The number of housing starts and building permits dropped as expected for the month of January, but other factors seem to indicate that inclement weather wasn’t solely to blame.
The latest figures show that housing starts were down 16 percent below the December revised figures for both privately-owned and single-family homes – the biggest drop since November 2011. Building permits were also down for the third straight month.
The survey conducted on a monthly basis by the Commerce Department only asks builders whether they started construction – they are not questioned as to the reasons if a project had not initiated.
“Cold weather clearly put a chill on new home construction last month and this is also reflected in our latest builder confidence survey,” said Kevin Kelly, chairman of the National Association of Home Builders (NAHB) said in a statement. “Further, builders continue to face other obstacles, including rising materials prices and a lack of buildable lots and labor.”
Indeed, these other obstacles are reflected in the builder confidence survey released the day before, which showed a 10-point dip to 46. This is the first time since May 2013 that the housing market index has fallen below the 50-point mark, a troubling sign considering the figure has been steadily declining since then.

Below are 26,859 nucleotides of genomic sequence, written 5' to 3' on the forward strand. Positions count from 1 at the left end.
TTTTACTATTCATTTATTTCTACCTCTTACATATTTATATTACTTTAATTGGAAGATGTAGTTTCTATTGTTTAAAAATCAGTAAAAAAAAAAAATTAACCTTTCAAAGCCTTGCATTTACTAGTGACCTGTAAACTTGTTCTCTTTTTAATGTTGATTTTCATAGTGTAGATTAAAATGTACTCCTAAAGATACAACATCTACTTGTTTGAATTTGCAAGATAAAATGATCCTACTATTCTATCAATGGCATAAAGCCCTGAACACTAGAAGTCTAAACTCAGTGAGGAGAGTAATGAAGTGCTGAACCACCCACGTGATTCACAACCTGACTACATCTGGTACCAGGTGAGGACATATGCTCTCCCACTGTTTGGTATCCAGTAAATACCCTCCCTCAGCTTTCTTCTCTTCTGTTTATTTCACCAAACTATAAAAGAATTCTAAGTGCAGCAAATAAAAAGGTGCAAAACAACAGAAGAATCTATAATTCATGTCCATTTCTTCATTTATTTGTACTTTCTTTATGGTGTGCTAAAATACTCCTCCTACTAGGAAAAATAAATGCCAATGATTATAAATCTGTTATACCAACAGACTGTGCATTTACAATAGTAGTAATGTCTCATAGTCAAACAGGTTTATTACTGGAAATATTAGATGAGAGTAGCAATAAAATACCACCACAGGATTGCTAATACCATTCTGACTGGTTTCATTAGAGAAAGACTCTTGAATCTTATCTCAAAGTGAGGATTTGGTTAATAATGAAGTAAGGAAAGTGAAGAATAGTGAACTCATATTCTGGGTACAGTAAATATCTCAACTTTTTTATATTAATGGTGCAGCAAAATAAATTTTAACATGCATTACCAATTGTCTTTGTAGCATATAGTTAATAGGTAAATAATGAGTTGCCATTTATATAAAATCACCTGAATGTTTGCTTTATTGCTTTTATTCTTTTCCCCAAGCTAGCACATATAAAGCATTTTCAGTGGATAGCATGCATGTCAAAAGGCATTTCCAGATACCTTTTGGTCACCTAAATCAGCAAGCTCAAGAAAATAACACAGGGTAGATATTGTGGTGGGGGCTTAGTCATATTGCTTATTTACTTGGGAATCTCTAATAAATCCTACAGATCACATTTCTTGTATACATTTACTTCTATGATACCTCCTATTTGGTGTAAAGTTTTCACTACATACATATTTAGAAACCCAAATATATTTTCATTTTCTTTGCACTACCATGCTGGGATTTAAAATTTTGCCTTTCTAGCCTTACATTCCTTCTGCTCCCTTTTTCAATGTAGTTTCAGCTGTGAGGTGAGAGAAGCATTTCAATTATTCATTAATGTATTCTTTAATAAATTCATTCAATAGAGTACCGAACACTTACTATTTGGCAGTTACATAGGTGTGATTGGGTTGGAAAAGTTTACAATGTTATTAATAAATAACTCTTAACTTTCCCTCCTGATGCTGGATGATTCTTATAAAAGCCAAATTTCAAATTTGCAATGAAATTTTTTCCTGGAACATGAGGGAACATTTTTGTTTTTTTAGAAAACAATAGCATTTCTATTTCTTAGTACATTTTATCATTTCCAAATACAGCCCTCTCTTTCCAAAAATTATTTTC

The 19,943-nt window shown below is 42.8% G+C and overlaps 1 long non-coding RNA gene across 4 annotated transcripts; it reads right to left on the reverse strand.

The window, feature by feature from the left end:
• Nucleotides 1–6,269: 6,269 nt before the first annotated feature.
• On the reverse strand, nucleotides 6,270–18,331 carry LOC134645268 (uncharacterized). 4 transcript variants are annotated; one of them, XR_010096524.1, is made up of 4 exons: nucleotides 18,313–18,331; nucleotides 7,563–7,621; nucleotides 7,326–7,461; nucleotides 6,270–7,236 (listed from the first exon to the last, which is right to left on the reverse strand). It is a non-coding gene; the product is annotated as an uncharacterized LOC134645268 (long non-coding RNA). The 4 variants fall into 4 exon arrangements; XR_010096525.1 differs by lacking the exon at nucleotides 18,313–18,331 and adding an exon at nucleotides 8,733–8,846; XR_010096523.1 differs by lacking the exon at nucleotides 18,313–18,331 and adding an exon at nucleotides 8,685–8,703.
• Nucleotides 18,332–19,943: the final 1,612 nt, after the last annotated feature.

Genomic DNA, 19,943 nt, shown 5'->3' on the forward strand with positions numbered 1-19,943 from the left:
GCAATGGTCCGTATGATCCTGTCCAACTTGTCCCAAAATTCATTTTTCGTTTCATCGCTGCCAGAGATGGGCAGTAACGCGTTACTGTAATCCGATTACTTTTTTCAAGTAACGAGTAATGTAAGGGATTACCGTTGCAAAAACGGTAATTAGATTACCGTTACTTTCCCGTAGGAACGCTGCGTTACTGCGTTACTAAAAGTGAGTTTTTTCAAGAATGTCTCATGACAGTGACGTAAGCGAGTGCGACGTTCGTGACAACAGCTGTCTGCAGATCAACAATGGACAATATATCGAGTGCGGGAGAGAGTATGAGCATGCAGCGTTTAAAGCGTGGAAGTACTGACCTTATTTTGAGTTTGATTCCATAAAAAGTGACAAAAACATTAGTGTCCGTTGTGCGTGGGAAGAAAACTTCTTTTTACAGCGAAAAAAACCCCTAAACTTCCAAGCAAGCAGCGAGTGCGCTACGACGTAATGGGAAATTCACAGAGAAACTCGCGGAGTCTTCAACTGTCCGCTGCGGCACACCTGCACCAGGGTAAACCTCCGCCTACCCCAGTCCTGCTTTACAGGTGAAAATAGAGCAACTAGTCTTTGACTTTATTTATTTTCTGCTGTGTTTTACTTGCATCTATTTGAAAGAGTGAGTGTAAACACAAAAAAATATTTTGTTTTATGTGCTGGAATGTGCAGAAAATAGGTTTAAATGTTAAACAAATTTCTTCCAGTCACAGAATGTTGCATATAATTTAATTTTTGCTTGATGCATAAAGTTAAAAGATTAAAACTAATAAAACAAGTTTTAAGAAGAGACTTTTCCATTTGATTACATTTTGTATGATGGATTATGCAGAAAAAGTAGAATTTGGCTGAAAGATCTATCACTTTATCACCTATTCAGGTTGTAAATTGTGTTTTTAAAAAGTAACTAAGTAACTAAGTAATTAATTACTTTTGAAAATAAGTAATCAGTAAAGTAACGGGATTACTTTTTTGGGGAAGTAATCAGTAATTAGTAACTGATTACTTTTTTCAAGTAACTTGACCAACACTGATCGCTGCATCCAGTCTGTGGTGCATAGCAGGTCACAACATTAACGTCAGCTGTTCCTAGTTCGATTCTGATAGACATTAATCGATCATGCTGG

The economic indicator report issued by Wells Fargo states that “the trend in permits and recent drop in sentiment could be pointing to some looming underlying trouble in the coming months.”
The claim about rising material prices putting a damper on construction is not quite supported by the data produced by the Engineering News Record (ENR), the national news magazine for the construction industry. ENR produces a materials price index on a monthly basis which is based on current prices for cement, steel and lumber. Compared to May 2013, there has only been a 0.6 percent increase in prices, below the 1.6 rate of inflation.
The only increase in the new residential construction report was in housing completion, which was up 4.6 percent above the revised December estimate of 778,000 units. However, the stat is not indicative of any particular trend according to the Commerce Department. This is because an average home is completely built in six to eight months, and even in frigid temps, construction could be performed indoors.
While the U.S. added 48,000 construction jobs in January, workers in the Northeast are suffering. For William Bustamante, 29, the weather has had an effect on his job as a day laborer in the tri-state area.
“I’ve been working just 2 or 3 days a week, more or less,” he said. “It’s been tough.”